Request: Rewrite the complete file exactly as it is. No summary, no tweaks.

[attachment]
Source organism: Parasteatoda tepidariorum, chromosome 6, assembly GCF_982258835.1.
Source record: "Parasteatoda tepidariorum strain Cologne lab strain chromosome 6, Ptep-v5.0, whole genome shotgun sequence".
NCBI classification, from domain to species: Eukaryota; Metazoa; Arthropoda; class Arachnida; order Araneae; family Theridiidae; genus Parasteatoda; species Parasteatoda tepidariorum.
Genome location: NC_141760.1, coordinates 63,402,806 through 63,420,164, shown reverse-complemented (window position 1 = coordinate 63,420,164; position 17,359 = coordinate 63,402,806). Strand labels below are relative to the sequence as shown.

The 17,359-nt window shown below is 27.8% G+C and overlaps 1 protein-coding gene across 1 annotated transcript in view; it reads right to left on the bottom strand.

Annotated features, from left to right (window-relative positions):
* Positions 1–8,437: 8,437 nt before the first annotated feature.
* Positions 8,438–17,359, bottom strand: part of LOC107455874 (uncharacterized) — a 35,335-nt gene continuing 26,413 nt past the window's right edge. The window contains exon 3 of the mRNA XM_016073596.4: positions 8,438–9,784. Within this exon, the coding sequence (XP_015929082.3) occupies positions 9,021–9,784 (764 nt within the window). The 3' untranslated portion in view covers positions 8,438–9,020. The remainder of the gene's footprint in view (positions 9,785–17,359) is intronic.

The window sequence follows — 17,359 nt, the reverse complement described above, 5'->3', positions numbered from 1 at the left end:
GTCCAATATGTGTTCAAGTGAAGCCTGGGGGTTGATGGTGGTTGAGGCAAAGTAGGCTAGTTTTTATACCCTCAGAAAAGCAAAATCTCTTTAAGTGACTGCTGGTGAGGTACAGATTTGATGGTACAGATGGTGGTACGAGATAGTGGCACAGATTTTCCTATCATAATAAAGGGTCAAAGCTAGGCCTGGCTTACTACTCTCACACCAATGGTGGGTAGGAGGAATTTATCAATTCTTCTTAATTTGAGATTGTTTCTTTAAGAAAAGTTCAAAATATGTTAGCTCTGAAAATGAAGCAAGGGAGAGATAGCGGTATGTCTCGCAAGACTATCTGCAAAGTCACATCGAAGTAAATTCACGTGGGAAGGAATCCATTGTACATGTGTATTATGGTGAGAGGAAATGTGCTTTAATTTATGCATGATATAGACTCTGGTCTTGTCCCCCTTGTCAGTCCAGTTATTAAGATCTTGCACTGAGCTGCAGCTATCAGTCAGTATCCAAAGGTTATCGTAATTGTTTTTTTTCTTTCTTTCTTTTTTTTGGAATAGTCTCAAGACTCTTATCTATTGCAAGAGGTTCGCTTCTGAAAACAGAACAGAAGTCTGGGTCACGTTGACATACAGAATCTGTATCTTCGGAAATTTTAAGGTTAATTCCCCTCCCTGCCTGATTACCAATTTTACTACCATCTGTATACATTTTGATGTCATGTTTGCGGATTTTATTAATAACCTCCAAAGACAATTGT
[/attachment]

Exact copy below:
Source organism: Parasteatoda tepidariorum, chromosome 6, assembly GCF_982258835.1.
Source record: "Parasteatoda tepidariorum strain Cologne lab strain chromosome 6, Ptep-v5.0, whole genome shotgun sequence".
NCBI classification, from domain to species: Eukaryota; Metazoa; Arthropoda; class Arachnida; order Araneae; family Theridiidae; genus Parasteatoda; species Parasteatoda tepidariorum.
Genome location: NC_141760.1, coordinates 63,402,806 through 63,420,164, shown reverse-complemented (window position 1 = coordinate 63,420,164; position 17,359 = coordinate 63,402,806). Strand labels below are relative to the sequence as shown.

The 17,359-nt window shown below is 27.8% G+C and overlaps 1 protein-coding gene across 1 annotated transcript in view; it reads right to left on the bottom strand.

Annotated features, from left to right (window-relative positions):
* Positions 1–8,437: 8,437 nt before the first annotated feature.
* Positions 8,438–17,359, bottom strand: part of LOC107455874 (uncharacterized) — a 35,335-nt gene continuing 26,413 nt past the window's right edge. The window contains exon 3 of the mRNA XM_016073596.4: positions 8,438–9,784. Within this exon, the coding sequence (XP_015929082.3) occupies positions 9,021–9,784 (764 nt within the window). The 3' untranslated portion in view covers positions 8,438–9,020. The remainder of the gene's footprint in view (positions 9,785–17,359) is intronic.

The window sequence follows — 17,359 nt, the reverse complement described above, 5'->3', positions numbered from 1 at the left end:
GTCCAATATGTGTTCAAGTGAAGCCTGGGGGTTGATGGTGGTTGAGGCAAAGTAGGCTAGTTTTTATACCCTCAGAAAAGCAAAATCTCTTTAAGTGACTGCTGGTGAGGTACAGATTTGATGGTACAGATGGTGGTACGAGATAGTGGCACAGATTTTCCTATCATAATAAAGGGTCAAAGCTAGGCCTGGCTTACTACTCTCACACCAATGGTGGGTAGGAGGAATTTATCAATTCTTCTTAATTTGAGATTGTTTCTTTAAGAAAAGTTCAAAATATGTTAGCTCTGAAAATGAAGCAAGGGAGAGATAGCGGTATGTCTCGCAAGACTATCTGCAAAGTCACATCGAAGTAAATTCACGTGGGAAGGAATCCATTGTACATGTGTATTATGGTGAGAGGAAATGTGCTTTAATTTATGCATGATATAGACTCTGGTCTTGTCCCCCTTGTCAGTCCAGTTATTAAGATCTTGCACTGAGCTGCAGCTATCAGTCAGTATCCAAAGGTTATCGTAATTGTTTTTTTTCTTTCTTTCTTTTTTTTGGAATAGTCTCAAGACTCTTATCTATTGCAAGAGGTTCGCTTCTGAAAACAGAACAGAAGTCTGGGTCACGTTGACATACAGAATCTGTATCTTCGGAAATTTTAAGGTTAATTCCCCTCCCTGCCTGATTACCAATTTTACTACCATCTGTATACATTTTGATGTCATGTTTGCGGATTTTATTAATAACCTCCAAAGACAATTGT